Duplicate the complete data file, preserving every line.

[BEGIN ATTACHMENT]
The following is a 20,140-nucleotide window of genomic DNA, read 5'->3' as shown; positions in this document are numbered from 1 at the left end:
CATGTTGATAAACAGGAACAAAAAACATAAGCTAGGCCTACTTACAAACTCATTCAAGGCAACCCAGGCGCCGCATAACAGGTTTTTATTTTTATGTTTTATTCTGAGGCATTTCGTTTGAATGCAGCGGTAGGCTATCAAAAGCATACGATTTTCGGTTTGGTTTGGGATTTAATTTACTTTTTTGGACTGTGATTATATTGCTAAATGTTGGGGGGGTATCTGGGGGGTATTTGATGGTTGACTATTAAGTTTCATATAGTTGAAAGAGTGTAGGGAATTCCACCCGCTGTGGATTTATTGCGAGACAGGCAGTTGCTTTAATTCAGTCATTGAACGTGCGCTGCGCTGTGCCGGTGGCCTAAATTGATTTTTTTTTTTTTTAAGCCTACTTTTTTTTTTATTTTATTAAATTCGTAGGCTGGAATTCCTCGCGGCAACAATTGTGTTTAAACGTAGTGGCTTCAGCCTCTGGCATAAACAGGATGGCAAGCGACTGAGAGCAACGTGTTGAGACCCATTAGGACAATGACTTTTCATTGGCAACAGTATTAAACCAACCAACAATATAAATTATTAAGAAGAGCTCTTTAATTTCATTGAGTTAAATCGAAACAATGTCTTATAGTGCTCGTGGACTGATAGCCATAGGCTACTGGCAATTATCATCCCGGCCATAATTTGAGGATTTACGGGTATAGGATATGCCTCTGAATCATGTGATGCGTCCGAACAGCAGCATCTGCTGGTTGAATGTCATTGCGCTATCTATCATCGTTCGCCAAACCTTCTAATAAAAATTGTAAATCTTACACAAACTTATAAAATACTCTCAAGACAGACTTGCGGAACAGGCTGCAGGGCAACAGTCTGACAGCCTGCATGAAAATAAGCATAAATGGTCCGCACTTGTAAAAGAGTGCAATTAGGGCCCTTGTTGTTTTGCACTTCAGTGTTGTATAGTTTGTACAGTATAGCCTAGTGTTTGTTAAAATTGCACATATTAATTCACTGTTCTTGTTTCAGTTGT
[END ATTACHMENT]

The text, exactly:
The following is a 20,140-nucleotide window of genomic DNA, read 5'->3' as shown; positions in this document are numbered from 1 at the left end:
CATGTTGATAAACAGGAACAAAAAACATAAGCTAGGCCTACTTACAAACTCATTCAAGGCAACCCAGGCGCCGCATAACAGGTTTTTATTTTTATGTTTTATTCTGAGGCATTTCGTTTGAATGCAGCGGTAGGCTATCAAAAGCATACGATTTTCGGTTTGGTTTGGGATTTAATTTACTTTTTTGGACTGTGATTATATTGCTAAATGTTGGGGGGGTATCTGGGGGGTATTTGATGGTTGACTATTAAGTTTCATATAGTTGAAAGAGTGTAGGGAATTCCACCCGCTGTGGATTTATTGCGAGACAGGCAGTTGCTTTAATTCAGTCATTGAACGTGCGCTGCGCTGTGCCGGTGGCCTAAATTGATTTTTTTTTTTTTTAAGCCTACTTTTTTTTTTATTTTATTAAATTCGTAGGCTGGAATTCCTCGCGGCAACAATTGTGTTTAAACGTAGTGGCTTCAGCCTCTGGCATAAACAGGATGGCAAGCGACTGAGAGCAACGTGTTGAGACCCATTAGGACAATGACTTTTCATTGGCAACAGTATTAAACCAACCAACAATATAAATTATTAAGAAGAGCTCTTTAATTTCATTGAGTTAAATCGAAACAATGTCTTATAGTGCTCGTGGACTGATAGCCATAGGCTACTGGCAATTATCATCCCGGCCATAATTTGAGGATTTACGGGTATAGGATATGCCTCTGAATCATGTGATGCGTCCGAACAGCAGCATCTGCTGGTTGAATGTCATTGCGCTATCTATCATCGTTCGCCAAACCTTCTAATAAAAATTGTAAATCTTACACAAACTTATAAAATACTCTCAAGACAGACTTGCGGAACAGGCTGCAGGGCAACAGTCTGACAGCCTGCATGAAAATAAGCATAAATGGTCCGCACTTGTAAAAGAGTGCAATTAGGGCCCTTGTTGTTTTGCACTTCAGTGTTGTATAGTTTGTACAGTATAGCCTAGTGTTTGTTAAAATTGCACATATTAATTCACTGTTCTTGTTTCAGTTGT